Your browser is no longer supported

For the best possible experience using our website we recommend you upgrade to a newer version or another browser.

Your browser appears to have cookies disabled. For the best experience of this website, please enable cookies in your browser

We'll assume we have your consent to use cookies, for example so you won't need to log in each time you visit our site.
Learn more

'Council commercial approaches hinge on core questions'

  • Comment

Our roundtable discussion showed that each local authority has its own unique commercial objectives, means and methods of delivery. These objectives are often a product of the authority’s history and strengths.

For example, Wirral MBC is keen to exploit its physical assets through the formation of an enterprise zone. Meanwhile Hertsmere BC’s acquisition of Elstree Studios in 1996 has allowed it to create a unique and successful income source, and other authorities have commercialised their strongest service areas, including energy, legal and adult social care.

No one size fits all and that is why we always listen carefully to clients’ commercial objectives before setting out how they can be delivered, both in accordance with the law and internal governance structures.

While it was evident from the roundtable that a tailored approach is vital when it comes to commercial strategies, there were several core legal questions that needed to be dealt with.

First, can the authority do what it wants to do and what powers can be relied on to achieve the commercial objective?

Second, what must an authority do to comply with any legal or procedural requirements? These can include consultation regarding a change in service provision, equalities impact assessment, state aid compliance, business case approval by elected members, avoiding procurement regulations through a regulation 12 arrangement and Companies House requirements.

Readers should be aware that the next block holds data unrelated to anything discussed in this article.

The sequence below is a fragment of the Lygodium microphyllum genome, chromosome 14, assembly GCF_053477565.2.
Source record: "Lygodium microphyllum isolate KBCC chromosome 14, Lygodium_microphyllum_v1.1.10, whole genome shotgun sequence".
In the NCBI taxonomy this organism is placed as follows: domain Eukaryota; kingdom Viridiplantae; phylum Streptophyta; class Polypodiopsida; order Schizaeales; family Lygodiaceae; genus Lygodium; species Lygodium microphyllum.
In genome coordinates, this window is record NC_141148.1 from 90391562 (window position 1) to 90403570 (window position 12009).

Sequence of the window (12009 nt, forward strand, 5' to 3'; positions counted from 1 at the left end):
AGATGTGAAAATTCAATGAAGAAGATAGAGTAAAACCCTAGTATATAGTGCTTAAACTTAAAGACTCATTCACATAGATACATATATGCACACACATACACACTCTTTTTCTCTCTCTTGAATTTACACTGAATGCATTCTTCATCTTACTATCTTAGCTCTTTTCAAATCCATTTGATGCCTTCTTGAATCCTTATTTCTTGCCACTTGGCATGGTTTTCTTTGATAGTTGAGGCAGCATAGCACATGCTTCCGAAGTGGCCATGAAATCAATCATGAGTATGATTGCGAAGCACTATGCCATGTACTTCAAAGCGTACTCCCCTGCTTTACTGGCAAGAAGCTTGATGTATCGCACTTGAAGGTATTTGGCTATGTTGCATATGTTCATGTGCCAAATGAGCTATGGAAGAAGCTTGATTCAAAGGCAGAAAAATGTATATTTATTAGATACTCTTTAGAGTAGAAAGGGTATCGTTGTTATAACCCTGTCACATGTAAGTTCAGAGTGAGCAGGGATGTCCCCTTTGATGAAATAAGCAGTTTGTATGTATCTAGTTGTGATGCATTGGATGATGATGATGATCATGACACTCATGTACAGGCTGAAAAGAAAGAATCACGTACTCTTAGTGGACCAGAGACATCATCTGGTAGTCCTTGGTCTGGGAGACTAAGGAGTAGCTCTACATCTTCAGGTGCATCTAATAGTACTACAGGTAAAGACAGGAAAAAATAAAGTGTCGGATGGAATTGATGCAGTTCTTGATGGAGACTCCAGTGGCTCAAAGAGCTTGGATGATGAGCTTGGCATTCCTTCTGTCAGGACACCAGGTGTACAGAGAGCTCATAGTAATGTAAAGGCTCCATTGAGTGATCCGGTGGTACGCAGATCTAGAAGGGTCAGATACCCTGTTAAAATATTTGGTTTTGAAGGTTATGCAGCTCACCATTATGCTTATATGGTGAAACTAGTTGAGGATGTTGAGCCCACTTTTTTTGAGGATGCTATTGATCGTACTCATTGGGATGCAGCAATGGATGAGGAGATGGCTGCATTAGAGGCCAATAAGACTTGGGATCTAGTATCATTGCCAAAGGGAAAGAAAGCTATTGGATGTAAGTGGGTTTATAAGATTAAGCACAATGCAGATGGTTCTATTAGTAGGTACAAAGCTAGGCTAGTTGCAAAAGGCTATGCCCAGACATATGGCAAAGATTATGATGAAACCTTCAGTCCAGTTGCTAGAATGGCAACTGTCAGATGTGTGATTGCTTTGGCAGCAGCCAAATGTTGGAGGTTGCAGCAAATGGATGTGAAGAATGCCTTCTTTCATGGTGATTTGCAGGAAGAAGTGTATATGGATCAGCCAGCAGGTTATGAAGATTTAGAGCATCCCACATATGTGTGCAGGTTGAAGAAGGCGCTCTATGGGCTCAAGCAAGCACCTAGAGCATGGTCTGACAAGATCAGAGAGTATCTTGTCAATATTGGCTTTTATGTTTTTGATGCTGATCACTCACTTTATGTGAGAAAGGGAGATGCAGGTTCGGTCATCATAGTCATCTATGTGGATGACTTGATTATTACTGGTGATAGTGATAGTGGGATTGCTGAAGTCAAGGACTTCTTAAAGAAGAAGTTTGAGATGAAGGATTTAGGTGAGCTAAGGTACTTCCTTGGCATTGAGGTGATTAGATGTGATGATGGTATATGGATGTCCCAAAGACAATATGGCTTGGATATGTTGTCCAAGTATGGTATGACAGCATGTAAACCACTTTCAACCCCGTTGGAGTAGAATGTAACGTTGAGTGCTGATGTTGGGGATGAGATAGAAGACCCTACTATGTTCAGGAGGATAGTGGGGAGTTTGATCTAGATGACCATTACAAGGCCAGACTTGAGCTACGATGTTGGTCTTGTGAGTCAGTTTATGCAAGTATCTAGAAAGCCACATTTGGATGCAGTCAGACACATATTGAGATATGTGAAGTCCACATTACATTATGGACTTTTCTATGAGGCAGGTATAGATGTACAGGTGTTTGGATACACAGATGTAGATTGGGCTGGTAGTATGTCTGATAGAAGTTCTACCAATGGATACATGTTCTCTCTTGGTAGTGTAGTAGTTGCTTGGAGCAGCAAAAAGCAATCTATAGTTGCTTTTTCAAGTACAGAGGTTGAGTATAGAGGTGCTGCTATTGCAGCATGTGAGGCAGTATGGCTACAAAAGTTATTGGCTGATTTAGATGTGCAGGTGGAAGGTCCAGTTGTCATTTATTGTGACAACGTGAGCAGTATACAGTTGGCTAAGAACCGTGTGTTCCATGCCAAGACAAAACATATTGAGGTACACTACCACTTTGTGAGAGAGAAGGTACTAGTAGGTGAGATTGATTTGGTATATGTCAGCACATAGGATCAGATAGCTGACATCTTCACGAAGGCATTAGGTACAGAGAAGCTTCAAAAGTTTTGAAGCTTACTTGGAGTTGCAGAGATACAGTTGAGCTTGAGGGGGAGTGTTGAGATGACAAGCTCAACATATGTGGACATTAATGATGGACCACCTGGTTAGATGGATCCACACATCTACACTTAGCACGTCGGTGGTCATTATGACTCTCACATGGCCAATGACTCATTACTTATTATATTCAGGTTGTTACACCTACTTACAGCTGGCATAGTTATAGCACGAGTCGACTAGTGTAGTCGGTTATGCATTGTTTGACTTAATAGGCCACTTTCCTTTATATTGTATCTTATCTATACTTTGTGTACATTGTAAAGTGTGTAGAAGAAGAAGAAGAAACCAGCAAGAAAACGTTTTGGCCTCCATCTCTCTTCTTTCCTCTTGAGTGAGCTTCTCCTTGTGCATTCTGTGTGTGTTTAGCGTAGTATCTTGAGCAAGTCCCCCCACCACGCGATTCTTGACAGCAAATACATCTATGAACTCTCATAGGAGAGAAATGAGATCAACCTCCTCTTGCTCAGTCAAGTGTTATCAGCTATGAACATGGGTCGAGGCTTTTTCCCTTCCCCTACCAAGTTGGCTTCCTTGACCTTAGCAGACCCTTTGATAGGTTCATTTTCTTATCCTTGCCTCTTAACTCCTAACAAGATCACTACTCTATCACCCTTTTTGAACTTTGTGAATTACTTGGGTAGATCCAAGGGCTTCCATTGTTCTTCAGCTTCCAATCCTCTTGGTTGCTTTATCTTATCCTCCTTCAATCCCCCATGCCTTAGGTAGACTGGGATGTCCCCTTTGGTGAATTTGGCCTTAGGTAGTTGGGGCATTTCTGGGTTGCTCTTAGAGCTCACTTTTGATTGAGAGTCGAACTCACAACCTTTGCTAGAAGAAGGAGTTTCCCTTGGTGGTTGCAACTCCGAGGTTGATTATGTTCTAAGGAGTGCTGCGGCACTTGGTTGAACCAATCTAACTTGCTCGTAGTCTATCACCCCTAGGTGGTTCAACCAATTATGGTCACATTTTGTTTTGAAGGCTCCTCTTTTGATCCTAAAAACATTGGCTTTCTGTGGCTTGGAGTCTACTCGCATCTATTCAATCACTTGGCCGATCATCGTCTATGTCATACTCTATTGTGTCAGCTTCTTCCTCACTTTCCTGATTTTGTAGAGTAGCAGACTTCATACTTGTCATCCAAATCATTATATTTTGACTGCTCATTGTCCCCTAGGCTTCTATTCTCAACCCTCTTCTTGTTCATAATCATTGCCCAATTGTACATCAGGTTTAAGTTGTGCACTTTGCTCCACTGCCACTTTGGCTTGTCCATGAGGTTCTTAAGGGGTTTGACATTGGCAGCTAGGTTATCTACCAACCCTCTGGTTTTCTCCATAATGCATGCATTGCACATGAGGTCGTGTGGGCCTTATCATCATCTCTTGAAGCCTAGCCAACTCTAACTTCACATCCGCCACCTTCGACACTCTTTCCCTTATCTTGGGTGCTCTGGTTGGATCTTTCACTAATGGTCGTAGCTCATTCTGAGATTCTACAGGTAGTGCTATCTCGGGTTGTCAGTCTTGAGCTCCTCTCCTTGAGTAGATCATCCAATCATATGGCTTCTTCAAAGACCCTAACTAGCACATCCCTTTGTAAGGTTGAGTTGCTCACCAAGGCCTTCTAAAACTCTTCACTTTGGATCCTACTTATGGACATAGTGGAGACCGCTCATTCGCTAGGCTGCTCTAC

Third, what legal structure and agreements are needed to document the new commercial activities? We find it often helps to draw the structure on a single sheet (setting out the parties,

the ownerships and financial contributions) and simply list the agreements needed to put it into practice (including a brief description of each agreement’s purpose and heads of terms).

Once this is completed, the authority can move on to deliver its implementation plan against agreed dates.

Fourth, what governance arrangements are appropriate to support the delivery of the new commercial activities? These can take some time to agree and document but it is time well spent.

Fifth, do the commercial activities have an impact on employees’ terms and conditions and pension benefits? Will it involve a TUPE transfer from day one, and what policy will be adopted on new joiners in due course?

Sixth, has the authority adopted a tax-efficient legal structure and have tax considerations (for the local authority, customers and companies) been included in the business case?

And finally, are there any insurance implications arising from the commercial activities?

It is important that the legal issues complement a thorough, realistic and stress-tested business plan. In our experience, the business plan is fundamentally important to the success (or otherwise) of any commercial activities. This is sometimes a legal requirement, and even when not formally required it makes sound commercial sense to sign off a detailed business plan.

Colin Murray, partner, head of local government, DWF

Read LGC and DWF’s full report: Commercialisation: Safeguarding the future of local public service delivery

  • Comment

Have your say

You must sign in to make a comment

Please remember that the submission of any material is governed by our Terms and Conditions and by submitting material you confirm your agreement to these Terms and Conditions.

Links may be included in your comments but HTML is not permitted.